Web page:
Linked by Thom Holwerda on Tue 19th Oct 2010 21:42 UTC
Talk, Rumors, X Versus Y Steve Jobs' rant against Android, RIM, and 7" tablets couldn't go by unnoticed, of course. We already had the rather dry response from Google's Andy Rubin, but Mountain View isn't the only one who responded. TweetDeck's CEO wasn't particularly pleased by Jobs distorting TweetDeck's story on developing for Android, and now we have RIM's co-CEO Jim Balsillie who slammed Cupertino pretty hard.
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RE[6]: Flash
by WorknMan on Wed 20th Oct 2010 22:02 UTC in reply to "RE[5]: Flash"
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There's more to a free web than in "free to consume". When using non-free codecs, there is an extra cost of producing content as well, a part-transfer of ownership to the patent holders. Should every video on the web be entagled in MPEG-LA's patents? Apple thinks so: it makes all internet video their own property, to some rather small degree.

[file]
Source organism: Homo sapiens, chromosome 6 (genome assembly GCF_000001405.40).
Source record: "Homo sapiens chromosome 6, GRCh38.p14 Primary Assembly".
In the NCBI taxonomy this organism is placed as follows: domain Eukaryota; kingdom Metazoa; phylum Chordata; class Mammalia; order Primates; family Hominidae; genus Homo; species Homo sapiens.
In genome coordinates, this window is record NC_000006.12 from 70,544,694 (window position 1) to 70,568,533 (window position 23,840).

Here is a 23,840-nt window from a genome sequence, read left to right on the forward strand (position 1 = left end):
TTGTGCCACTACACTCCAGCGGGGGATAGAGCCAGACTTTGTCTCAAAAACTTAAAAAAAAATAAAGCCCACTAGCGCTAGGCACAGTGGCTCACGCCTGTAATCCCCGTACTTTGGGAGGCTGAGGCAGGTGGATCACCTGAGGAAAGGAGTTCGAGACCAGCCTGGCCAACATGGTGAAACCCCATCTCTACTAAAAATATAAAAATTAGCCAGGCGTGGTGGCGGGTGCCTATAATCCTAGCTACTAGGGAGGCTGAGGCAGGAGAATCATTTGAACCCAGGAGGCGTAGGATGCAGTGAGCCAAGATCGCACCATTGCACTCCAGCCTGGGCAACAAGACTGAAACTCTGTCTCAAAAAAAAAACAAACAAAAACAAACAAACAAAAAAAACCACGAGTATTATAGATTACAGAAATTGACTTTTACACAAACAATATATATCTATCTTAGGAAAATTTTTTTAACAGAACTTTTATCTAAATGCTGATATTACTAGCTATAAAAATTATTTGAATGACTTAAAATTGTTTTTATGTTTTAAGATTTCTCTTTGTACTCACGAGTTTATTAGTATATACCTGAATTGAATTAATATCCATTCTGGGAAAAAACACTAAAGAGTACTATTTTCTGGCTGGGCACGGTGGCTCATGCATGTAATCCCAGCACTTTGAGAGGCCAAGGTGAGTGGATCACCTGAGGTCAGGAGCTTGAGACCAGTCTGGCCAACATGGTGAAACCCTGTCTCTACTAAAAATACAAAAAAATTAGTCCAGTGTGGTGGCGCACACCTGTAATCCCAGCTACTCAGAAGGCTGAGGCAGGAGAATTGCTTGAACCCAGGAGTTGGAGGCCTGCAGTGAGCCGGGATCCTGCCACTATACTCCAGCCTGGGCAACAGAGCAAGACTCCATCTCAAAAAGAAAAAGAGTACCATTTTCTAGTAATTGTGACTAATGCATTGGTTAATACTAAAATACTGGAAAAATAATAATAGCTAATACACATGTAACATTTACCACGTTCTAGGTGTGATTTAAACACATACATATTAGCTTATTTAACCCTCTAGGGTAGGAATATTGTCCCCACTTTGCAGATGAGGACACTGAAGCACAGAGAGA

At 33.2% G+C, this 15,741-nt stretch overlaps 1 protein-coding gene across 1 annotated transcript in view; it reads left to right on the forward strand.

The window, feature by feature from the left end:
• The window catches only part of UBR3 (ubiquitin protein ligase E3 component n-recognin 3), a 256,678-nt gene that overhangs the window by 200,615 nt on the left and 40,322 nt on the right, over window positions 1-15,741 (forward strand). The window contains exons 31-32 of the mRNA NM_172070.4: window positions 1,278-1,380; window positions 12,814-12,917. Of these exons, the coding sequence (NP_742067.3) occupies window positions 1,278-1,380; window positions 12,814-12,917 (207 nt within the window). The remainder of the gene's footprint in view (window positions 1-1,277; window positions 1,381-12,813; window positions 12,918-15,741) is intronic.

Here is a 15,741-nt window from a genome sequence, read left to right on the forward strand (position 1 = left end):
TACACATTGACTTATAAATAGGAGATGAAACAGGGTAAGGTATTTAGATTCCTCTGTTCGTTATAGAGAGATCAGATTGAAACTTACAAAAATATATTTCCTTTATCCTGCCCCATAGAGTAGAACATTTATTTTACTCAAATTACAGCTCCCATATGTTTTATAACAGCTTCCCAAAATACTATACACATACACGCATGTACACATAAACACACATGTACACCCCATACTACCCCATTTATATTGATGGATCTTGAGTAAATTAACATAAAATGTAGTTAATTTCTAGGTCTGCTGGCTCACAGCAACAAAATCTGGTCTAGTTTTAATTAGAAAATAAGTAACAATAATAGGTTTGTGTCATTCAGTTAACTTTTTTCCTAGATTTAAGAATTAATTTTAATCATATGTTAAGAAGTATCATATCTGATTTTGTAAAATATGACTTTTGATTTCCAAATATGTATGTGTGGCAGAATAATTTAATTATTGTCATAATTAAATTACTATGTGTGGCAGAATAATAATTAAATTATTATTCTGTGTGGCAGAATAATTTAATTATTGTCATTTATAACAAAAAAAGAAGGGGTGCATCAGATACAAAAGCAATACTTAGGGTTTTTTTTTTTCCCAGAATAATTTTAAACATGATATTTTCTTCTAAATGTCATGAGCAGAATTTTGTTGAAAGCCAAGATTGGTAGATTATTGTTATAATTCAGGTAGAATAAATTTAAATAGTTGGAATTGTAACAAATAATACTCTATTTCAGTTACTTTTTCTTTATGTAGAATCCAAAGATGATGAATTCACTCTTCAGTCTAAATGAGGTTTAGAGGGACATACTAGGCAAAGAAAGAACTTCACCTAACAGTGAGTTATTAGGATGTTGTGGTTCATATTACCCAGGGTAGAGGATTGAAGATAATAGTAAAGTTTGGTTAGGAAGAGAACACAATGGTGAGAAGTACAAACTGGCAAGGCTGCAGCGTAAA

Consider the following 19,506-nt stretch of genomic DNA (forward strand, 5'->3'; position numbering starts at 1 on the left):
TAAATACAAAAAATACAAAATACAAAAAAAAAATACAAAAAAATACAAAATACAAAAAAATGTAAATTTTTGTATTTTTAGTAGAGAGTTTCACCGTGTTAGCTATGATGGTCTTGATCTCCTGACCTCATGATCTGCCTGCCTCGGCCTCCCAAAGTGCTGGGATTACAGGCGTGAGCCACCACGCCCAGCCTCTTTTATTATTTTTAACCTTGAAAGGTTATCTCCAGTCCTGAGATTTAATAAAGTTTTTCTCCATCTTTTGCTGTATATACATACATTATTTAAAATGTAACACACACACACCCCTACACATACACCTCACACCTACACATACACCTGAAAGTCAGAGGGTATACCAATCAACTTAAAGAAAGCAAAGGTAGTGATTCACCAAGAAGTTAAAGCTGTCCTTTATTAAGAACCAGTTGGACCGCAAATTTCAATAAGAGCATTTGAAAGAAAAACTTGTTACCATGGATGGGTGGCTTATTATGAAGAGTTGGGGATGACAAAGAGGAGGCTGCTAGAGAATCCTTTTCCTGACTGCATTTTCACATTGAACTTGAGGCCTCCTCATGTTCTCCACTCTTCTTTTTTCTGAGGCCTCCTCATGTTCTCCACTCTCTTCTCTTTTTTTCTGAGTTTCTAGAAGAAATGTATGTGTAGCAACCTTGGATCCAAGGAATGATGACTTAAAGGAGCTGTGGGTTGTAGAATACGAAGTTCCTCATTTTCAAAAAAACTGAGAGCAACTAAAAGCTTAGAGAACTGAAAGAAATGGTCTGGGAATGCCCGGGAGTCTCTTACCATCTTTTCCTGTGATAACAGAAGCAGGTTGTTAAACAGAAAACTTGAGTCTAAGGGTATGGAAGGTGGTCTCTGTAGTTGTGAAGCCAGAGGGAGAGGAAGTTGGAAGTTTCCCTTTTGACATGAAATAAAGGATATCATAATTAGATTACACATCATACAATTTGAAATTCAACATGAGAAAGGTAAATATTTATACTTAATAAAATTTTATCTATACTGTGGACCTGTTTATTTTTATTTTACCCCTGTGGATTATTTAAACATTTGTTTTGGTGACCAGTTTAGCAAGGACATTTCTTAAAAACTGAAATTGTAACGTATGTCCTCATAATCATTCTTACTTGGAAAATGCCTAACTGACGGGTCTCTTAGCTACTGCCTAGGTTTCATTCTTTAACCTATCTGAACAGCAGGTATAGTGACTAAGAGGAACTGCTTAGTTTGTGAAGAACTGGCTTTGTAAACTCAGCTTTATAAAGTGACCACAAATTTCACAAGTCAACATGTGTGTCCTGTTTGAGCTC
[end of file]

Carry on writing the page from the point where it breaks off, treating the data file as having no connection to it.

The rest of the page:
I don't know much about video, but I assume it works like audio in that you record in a raw format (such as a .wav file) and then compress it when you're done for mass consumption. As long as you have the original (uncompressed) content, the owner of the compression algorithm doesn't 'own' a thing. But, if you record in a proprietary format and have no way to convert it to something else, then... well, you're a moron.

Anyway, if you're going to use a compression algorithm that somebody else owns and wants money for it, then yeah... you're probably going to have to pay for it. Why shouldn't you? Just because somebody's labor comes in the form of 1's and 0's doesn't automatically entitle you to have access to it for $0. And in this case, unless the owner is selling t-shirts or coffee mugs, there's no way he can give away the source and/or offer it up royalty free and still profit from it (AFAIK).

Edited 2010-10-20 22:04 UTC

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